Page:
Actors making their directorial debuts seems to be a theme this year, with a range of success — from Ewan McGregor’s “American Pastoral” (not so well-received) to Natalie Portman’s “A Tale of Love and Darkness” (not terrible). On Dec. 6, an intimate crowd attended a Cinema Society-hosted screening of Katie Holmes’ first feature, “All We Had,” to see where her effort falls on the scale. The film, which debuted earlier this spring at the Tribeca Film Festival, will be released in select theaters and On Demand on Friday.
So with half a year between the premiere and release, has Holmes tired of watching it? “I watched it at the Napa Valley Film Festival, but I haven’t revisited it a bunch of times,” the actress said from the after party at Jimmy at the James. “I was in the editing room every day for five months, so I’ve seen every ounce of footage I shot.” Since completing her first film, Holmes has directed an episode of TV series “The Kennedys” — in which she also stars as Jackie Kennedy — and she recently optioned author Kathleen Tessaro’s “Rare Objects.” In short, “All We Had” wasn’t a one-off project.
“As an actor, I feel so fortunate that I’ve gotten to work with great directors who have really influenced me — like Peter Hedges, Curtis Hanson, Chris Nolan, Simon McBurney,” Holmes continued, perched on a banquette by the rooftop venue’s floor-to-ceiling windows. “I really used what I learned from directors when I worked with the actors on this film.”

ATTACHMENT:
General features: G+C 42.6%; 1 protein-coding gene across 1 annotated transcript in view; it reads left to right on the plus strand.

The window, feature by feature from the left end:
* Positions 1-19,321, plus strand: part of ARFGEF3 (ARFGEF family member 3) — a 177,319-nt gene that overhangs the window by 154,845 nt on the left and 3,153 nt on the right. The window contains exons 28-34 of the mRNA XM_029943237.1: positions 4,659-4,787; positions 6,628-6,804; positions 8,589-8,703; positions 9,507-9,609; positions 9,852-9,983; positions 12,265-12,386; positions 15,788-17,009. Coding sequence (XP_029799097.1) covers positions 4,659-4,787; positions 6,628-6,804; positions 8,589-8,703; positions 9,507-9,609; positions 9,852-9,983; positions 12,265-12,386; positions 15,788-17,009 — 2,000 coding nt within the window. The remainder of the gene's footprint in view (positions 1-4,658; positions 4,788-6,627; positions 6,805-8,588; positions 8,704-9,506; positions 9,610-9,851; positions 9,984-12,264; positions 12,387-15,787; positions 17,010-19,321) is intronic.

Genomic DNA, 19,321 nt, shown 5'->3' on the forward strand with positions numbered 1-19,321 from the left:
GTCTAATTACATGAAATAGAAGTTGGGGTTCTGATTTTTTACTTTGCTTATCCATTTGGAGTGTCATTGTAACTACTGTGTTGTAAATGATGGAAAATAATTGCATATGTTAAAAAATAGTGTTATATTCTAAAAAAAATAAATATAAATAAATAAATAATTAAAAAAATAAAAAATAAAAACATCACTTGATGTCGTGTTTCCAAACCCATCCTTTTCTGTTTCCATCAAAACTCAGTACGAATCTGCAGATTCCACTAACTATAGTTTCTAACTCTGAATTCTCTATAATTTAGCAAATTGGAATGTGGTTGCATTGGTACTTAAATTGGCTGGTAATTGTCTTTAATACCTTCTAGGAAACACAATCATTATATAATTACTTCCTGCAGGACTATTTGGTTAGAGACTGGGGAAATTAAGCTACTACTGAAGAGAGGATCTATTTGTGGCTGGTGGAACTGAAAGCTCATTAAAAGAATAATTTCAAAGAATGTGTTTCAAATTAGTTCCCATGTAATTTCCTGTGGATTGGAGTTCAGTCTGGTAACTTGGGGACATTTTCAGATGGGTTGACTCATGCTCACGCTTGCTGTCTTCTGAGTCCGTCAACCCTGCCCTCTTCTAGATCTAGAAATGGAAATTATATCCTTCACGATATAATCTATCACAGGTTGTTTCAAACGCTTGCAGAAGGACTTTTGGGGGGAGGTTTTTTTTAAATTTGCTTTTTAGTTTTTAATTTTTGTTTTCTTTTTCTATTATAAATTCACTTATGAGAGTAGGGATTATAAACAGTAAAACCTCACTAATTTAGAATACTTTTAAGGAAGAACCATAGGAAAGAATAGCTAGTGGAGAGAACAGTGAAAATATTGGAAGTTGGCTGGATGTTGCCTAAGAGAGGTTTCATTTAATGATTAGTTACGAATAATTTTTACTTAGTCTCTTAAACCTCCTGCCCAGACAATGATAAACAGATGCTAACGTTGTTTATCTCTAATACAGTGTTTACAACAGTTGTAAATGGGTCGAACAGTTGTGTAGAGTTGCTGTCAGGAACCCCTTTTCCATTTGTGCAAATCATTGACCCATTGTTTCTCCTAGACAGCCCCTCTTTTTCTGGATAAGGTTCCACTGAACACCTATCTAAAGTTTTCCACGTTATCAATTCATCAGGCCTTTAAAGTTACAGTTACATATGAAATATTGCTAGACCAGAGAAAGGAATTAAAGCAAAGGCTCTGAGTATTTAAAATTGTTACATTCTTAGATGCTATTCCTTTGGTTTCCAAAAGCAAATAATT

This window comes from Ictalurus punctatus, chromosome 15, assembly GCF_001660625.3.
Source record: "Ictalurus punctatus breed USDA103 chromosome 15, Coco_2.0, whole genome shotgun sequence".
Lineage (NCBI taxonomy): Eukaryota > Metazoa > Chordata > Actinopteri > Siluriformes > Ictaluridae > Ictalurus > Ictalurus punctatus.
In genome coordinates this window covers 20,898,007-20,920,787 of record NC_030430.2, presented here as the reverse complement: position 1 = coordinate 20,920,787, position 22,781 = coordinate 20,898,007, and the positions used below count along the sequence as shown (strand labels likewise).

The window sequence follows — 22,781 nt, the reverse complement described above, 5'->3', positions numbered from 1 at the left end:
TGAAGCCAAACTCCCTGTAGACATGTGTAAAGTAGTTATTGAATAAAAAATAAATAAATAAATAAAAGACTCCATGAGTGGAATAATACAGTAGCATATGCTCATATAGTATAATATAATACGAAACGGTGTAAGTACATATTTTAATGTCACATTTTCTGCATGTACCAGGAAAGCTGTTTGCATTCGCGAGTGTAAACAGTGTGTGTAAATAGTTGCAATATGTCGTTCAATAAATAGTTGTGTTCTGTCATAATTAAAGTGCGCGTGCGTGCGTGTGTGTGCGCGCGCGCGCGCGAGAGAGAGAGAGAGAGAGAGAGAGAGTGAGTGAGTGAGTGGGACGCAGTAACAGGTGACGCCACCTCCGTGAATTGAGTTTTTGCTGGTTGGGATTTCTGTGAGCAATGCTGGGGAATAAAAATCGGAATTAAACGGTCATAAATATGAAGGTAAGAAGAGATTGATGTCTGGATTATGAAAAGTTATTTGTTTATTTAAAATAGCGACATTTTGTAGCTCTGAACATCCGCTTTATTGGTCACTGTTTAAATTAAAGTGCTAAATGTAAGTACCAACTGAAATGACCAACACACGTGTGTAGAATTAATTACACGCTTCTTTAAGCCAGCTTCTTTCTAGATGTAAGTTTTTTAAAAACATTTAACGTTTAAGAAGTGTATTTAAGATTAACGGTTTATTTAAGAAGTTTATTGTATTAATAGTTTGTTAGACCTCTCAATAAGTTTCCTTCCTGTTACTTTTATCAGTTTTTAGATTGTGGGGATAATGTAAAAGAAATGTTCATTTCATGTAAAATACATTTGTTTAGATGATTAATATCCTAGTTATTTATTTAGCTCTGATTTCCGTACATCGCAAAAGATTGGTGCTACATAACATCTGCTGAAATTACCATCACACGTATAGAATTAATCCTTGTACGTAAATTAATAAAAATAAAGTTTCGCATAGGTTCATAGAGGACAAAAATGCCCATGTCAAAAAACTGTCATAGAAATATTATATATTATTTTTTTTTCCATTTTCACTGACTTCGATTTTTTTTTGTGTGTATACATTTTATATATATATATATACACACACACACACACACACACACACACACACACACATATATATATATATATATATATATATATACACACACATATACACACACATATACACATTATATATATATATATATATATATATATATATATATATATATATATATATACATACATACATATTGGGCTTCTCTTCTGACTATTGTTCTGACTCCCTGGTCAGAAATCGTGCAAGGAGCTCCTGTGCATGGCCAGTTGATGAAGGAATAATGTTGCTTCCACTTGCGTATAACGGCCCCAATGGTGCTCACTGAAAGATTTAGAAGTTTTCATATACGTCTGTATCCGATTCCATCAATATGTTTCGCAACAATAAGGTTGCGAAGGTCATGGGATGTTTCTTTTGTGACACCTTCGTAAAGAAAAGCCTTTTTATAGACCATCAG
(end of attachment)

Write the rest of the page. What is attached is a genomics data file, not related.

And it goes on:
Based on a book by Annie Weatherwax, the film is set during the peak of the Recession and subprime loan crisis. Holmes stars as a homeless mother who is struggling to make a better life for herself and her teenage daughter in a small town. The film also stars Luke Wilson, Stefania LaVie Owen, Eve Lindley, Mark Consuelos and Judy Greer.
“So many people worked so hard on the movie. I felt such a responsibility to put it in the best hands,” Holmes added, herself in good hands for the night: she’d come dressed in Zac Posen pre-fall, and the designer was in close tow at the party. (Posen also dressed her for the film’s world premiere, and visited Holmes while she was filming the movie on Staten Island.)
While many rely on social media for self promotion, Lindley was nearby promoting her current project the old-fashioned way: quarter cards. “I’m in a play called ‘Street Children’,” she said, fishing a card out of her bag. “It’s, like, super nerdy, but come see my play. It takes place in 1988, and it’s about trans and queer culture in the ballroom scene.”
In show biz, it’s always on to the next one.